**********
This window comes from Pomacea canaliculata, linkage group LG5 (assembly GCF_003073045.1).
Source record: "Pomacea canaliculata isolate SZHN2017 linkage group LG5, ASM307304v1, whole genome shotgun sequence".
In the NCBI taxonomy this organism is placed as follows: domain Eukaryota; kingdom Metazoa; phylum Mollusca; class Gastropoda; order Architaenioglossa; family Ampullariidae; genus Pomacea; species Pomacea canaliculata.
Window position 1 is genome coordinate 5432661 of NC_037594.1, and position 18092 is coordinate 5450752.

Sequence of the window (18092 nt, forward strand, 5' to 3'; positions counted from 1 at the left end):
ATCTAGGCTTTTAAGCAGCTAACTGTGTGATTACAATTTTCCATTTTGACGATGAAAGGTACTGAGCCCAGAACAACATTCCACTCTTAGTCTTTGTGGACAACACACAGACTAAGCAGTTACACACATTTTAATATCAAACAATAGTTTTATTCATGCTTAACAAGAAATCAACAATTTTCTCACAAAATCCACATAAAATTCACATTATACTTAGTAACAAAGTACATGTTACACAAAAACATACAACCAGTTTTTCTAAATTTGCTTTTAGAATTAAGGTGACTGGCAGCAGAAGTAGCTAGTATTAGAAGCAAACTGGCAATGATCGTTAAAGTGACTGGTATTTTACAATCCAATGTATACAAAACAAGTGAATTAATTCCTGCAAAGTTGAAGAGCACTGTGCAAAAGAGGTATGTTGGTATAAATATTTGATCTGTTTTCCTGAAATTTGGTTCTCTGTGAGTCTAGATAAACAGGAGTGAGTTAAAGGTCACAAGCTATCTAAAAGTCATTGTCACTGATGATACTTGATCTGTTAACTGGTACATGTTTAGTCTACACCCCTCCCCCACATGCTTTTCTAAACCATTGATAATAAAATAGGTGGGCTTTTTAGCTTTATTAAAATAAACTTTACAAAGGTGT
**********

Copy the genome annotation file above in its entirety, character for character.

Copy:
This window comes from Pomacea canaliculata, linkage group LG5 (assembly GCF_003073045.1).
Source record: "Pomacea canaliculata isolate SZHN2017 linkage group LG5, ASM307304v1, whole genome shotgun sequence".
In the NCBI taxonomy this organism is placed as follows: domain Eukaryota; kingdom Metazoa; phylum Mollusca; class Gastropoda; order Architaenioglossa; family Ampullariidae; genus Pomacea; species Pomacea canaliculata.
Window position 1 is genome coordinate 5432661 of NC_037594.1, and position 18092 is coordinate 5450752.

Sequence of the window (18092 nt, forward strand, 5' to 3'; positions counted from 1 at the left end):
ATCTAGGCTTTTAAGCAGCTAACTGTGTGATTACAATTTTCCATTTTGACGATGAAAGGTACTGAGCCCAGAACAACATTCCACTCTTAGTCTTTGTGGACAACACACAGACTAAGCAGTTACACACATTTTAATATCAAACAATAGTTTTATTCATGCTTAACAAGAAATCAACAATTTTCTCACAAAATCCACATAAAATTCACATTATACTTAGTAACAAAGTACATGTTACACAAAAACATACAACCAGTTTTTCTAAATTTGCTTTTAGAATTAAGGTGACTGGCAGCAGAAGTAGCTAGTATTAGAAGCAAACTGGCAATGATCGTTAAAGTGACTGGTATTTTACAATCCAATGTATACAAAACAAGTGAATTAATTCCTGCAAAGTTGAAGAGCACTGTGCAAAAGAGGTATGTTGGTATAAATATTTGATCTGTTTTCCTGAAATTTGGTTCTCTGTGAGTCTAGATAAACAGGAGTGAGTTAAAGGTCACAAGCTATCTAAAAGTCATTGTCACTGATGATACTTGATCTGTTAACTGGTACATGTTTAGTCTACACCCCTCCCCCACATGCTTTTCTAAACCATTGATAATAAAATAGGTGGGCTTTTTAGCTTTATTAAAATAAACTTTACAAAGGTGT